Vince Roy is a hardcore punk band that takes influence from a variety of post prefixed genres without ever succumbing to them. Which in simpler terms means they don’t rely on power chords to fuel the fire in their music, instead embracing riffs, leads, and whatever-the-hell-else hardcore bands don’t traditionally use. Vince Roy isn’t an experimental or progressive band by any means, they’re just picking and choosing through a long list of punk rock’s sonic vocabulary and applying the words as they see fit. The end result is something akin to a more raw, and instrumentally busy Comeback Kid. Unreasoning Animals is the band’s debut full length, forcefully putting Vince Roy on the map as a force to be reckoned with.
What struck me most about Unreasoning Animals was how quickly it stuck. Hardcore isn’t a catchy genre. It’s a powerful, raw, emotional one, but musically it doesn’t tend to stick with you. It all goes back to its devotion to rhythm over melody, a rule that governs not only the instruments but the vocals. It’s fitting too, rhythm is primal and base– something you feel in your bones– perfect for hardcore. “Fear/Loathing” is permeated with great fretwork, allowing muted single notes to carry the verse and then exploding into a twisting off kilter melody for the chorus. “Scissoring” is another fantastic track, featuring hammer on/pull off lead that lends the track a sense of movement. It’s because of their impressive mastery of the riff that Unreasoning Animals is so good from start to finish, never feeling stagnant, and always stimulating.
Lyrically, Unreasoning Animals is what one would expect from the current crop hardcore bands– angry, but introspective words unhindered by melody. But, Vince Roy are slightly more direct than their peers, more menacing and a bit more fierce. This doesn’t detract from their sound at all, but it does make their imagery all the more visceral and unique– I mean, c’mon, in one song they’re talking about being surrounded by blood drenched lizard-people. What’s more hardcore than that?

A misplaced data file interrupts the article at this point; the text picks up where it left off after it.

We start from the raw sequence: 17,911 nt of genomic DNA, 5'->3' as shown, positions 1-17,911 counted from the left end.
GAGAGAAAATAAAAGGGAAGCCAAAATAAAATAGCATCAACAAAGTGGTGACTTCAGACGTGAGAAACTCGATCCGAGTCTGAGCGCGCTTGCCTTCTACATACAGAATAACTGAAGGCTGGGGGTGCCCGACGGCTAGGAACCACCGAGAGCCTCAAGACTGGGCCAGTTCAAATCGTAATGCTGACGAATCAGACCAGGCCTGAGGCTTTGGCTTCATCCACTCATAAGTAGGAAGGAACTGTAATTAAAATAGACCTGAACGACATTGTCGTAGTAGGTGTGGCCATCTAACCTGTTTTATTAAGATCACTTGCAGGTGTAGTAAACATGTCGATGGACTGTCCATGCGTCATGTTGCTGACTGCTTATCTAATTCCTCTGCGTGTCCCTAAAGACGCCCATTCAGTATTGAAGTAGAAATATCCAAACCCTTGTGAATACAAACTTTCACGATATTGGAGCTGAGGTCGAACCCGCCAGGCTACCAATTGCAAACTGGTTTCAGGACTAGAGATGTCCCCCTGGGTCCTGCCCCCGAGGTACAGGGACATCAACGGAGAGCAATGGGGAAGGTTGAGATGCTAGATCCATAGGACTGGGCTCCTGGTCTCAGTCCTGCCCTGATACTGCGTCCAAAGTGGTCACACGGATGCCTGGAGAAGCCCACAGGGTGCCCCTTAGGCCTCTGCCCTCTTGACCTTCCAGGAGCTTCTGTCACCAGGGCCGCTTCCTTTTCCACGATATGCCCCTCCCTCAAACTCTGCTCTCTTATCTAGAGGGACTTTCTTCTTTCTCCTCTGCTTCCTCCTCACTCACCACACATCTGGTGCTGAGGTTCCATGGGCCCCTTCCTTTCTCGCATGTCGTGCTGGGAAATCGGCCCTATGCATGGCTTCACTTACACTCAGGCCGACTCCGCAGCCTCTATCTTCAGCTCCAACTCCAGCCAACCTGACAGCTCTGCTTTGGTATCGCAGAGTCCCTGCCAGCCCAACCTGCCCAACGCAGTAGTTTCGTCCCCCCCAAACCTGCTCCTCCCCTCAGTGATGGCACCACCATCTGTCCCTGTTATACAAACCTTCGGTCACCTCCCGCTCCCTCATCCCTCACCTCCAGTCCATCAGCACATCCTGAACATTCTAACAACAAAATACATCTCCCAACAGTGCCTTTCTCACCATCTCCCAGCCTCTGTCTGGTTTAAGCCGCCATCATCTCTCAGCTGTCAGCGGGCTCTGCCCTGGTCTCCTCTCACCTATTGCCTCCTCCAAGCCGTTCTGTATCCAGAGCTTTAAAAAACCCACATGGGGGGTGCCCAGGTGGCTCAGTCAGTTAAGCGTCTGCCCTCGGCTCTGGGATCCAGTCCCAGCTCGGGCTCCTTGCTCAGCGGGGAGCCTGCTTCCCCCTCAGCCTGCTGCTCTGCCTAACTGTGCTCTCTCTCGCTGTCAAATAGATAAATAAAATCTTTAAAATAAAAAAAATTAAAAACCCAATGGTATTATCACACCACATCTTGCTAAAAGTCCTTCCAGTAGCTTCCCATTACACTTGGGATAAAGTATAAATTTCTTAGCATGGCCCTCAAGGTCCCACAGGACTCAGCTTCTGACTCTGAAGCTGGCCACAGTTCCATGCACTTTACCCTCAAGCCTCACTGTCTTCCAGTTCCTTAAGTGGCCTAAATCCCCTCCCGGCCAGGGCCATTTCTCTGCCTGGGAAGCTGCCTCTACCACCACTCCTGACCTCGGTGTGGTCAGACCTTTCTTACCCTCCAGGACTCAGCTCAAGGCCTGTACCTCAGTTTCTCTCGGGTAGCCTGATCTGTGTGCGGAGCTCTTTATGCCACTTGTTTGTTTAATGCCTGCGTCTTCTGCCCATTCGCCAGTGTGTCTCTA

Vince Roy combat the potential tedium always inherent in hardcore by keeping Unreasoning Animals short and sweet. At only nine songs long, and only taking about twenty-one minutes of time to consume, it leaves the listener wanting more. Perhaps, that’s the key to the album’s quality, a strategic avoidance of oversaturation. A way to not let the audience hear so much that they discover all the tricks up the musicians sleeves. But, the truth is that Vince Roy have simply written and performed a quality record, and no one aspect is owed responsibility– everything they do, they do right. Unreasoning Animals is an album that arrests you with its intensity and keeps you intrigued with its musicality– Vince Roy is a band to watch on the horizon.
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